The testing effect on skills learning might last 6 months
In a recent study we found that testing as a final activity in a skills course increases the learning outcome compared to spending an equal amount of time practicing. Whether this testing effect measured as skills performance can be demonstrated on long-term basis is not known. The research question was: does testing as a final activity in a cardio-pulmonary resuscitation (CPR) skills course increase learning outcome when assessed after half a year, compared to spending an equal amount of time practicing? The study was an assessor-blinded randomised controlled trial. A convenient sample of 7th semester medical students attending a mandatory CPR course was randomised to intervention course or control course. Participants were taught in small groups. The intervention course included 3.5 h skills training plus 30 min of skills testing. The practice-only control course lasted 4 h. Both groups were invited to a retention assessment of CPR skills half a year later. Participants included 89/180 (50%) of those invited to participate in the study. Mean performance score was 75.9 (SD 11.0) in the intervention group (N = 48) and 70.3 (SD 17.1) in the control group, effect size 0.4. The difference between groups was not statistically significant, P = 0.06. This study suggests that testing as a final activity in a CPR skills course might have an effect on long-term learning outcome compared to spending an equal amount of time practicing the skills. Although this difference was not statistically significant, the identified effect size of 0.4 can have important clinical and educational implications.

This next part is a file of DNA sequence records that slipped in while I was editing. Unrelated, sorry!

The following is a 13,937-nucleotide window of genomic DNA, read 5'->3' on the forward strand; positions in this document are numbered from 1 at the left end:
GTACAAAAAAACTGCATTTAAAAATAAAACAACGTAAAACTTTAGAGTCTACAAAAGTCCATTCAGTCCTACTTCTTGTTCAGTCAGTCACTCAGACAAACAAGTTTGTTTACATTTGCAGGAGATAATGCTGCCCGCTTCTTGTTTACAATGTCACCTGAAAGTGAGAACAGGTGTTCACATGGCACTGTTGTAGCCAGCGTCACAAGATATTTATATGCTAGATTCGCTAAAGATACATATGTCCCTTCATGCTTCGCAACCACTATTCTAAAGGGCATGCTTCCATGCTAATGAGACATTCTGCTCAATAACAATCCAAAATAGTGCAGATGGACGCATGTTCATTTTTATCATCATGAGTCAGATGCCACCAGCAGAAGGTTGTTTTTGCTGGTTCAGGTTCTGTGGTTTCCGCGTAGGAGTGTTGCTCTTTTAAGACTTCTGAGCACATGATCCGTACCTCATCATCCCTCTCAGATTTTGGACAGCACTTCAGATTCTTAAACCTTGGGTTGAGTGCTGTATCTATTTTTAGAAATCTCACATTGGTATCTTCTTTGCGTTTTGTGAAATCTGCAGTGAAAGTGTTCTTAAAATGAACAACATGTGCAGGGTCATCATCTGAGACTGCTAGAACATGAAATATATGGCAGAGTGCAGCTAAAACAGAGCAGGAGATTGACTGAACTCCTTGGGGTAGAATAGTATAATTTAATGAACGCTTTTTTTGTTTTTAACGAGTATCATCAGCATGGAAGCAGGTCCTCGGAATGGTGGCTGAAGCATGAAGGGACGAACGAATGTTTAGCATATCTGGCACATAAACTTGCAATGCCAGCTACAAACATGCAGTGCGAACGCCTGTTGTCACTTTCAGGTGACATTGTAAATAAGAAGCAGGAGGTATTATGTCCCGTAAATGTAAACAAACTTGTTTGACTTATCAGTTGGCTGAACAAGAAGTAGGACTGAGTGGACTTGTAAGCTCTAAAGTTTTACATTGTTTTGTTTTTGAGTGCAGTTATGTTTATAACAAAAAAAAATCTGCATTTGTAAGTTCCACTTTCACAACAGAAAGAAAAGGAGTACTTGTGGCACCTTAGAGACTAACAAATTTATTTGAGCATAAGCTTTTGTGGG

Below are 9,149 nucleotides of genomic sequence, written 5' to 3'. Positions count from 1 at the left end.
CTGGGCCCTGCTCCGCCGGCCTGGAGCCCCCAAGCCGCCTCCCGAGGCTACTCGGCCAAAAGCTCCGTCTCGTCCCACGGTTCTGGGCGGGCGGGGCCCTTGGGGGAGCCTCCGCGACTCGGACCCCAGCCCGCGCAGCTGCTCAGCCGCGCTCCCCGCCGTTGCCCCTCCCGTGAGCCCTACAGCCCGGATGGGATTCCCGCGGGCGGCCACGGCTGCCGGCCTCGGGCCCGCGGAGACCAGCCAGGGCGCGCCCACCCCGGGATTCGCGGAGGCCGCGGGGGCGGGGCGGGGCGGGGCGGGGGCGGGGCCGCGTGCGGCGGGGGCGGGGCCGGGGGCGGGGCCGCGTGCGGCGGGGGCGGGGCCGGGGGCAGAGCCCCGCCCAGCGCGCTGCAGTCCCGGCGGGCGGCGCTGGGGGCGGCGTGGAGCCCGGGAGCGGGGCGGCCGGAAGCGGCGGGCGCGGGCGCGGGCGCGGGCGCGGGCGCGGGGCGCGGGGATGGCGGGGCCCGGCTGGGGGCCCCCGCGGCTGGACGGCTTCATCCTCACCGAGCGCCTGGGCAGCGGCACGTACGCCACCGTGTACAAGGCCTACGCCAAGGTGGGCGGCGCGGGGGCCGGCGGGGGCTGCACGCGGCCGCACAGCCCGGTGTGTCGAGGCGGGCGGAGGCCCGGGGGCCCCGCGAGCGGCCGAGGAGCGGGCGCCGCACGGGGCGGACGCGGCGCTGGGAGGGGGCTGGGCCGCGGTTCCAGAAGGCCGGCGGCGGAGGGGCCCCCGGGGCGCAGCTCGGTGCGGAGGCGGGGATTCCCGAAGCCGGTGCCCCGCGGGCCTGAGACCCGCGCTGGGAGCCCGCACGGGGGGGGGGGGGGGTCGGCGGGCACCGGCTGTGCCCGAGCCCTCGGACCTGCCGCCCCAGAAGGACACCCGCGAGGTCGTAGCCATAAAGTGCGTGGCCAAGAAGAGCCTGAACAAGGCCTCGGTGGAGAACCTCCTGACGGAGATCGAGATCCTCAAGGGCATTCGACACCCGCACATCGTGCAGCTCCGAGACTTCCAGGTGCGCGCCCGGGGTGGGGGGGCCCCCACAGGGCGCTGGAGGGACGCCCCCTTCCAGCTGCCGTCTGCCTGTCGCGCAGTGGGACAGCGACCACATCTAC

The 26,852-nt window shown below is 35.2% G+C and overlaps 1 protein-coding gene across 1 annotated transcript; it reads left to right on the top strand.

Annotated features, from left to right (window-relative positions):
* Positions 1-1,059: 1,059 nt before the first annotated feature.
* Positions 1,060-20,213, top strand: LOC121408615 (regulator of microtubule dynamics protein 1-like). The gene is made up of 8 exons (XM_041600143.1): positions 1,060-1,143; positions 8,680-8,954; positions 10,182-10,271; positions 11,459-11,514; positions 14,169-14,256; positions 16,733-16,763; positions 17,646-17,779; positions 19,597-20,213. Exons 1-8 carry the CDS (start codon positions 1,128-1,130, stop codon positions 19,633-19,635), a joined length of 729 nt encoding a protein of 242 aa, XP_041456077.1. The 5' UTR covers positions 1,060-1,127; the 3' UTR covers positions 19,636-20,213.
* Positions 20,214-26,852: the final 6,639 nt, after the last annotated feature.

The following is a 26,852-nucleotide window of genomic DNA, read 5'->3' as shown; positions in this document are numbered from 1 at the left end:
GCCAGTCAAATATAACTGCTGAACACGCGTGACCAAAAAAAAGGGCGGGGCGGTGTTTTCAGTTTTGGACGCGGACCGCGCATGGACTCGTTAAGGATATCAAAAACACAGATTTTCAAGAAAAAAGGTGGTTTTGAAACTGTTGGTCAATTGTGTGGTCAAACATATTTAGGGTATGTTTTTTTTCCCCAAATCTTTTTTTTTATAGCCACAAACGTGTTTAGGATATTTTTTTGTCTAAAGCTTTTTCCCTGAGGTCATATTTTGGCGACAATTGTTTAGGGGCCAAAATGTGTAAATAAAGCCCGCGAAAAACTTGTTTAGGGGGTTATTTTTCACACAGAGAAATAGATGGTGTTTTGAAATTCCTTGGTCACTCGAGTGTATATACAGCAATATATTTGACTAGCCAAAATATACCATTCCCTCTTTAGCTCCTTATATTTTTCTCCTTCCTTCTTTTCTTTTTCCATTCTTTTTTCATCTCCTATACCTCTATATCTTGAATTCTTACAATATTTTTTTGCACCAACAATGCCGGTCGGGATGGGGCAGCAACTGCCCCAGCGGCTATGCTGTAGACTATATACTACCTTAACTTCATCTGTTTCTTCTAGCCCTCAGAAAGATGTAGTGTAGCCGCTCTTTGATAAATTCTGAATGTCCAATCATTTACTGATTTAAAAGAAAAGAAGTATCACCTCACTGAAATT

KeywordsTesting effect Long term retention Skills learning Resuscitation Assessment Simulation training
This study was financially supported by the Centre for Clinical Education and in part funded by Trygfonden.
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